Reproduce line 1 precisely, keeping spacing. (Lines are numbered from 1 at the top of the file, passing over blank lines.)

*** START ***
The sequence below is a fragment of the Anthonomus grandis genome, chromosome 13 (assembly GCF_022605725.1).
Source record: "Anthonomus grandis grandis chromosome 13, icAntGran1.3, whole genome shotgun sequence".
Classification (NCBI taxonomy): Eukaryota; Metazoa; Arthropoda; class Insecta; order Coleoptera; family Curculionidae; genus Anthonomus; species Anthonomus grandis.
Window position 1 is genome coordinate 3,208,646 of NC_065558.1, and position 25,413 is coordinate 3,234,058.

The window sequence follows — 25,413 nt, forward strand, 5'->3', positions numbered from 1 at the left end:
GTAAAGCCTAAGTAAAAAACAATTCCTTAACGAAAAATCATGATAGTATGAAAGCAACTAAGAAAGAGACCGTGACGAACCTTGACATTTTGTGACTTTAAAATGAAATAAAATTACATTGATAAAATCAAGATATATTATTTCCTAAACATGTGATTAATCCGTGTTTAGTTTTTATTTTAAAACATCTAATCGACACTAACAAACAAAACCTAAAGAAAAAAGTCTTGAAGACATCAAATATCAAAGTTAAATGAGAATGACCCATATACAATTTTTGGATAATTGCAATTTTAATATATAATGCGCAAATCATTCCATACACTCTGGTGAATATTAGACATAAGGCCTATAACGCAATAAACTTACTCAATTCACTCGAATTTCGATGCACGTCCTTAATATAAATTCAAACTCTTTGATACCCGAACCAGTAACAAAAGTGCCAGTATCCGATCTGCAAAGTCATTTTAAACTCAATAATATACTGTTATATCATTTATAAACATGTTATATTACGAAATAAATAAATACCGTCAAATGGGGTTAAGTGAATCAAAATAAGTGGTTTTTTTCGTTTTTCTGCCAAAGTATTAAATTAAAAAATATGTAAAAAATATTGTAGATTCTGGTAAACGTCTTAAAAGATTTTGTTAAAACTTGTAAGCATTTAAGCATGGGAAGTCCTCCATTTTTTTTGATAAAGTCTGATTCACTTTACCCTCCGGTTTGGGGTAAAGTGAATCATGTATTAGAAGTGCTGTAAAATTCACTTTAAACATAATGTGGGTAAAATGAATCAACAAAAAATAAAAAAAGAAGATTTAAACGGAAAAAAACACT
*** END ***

The sequence below is a fragment of the Anthonomus grandis genome, chromosome 13 (assembly GCF_022605725.1).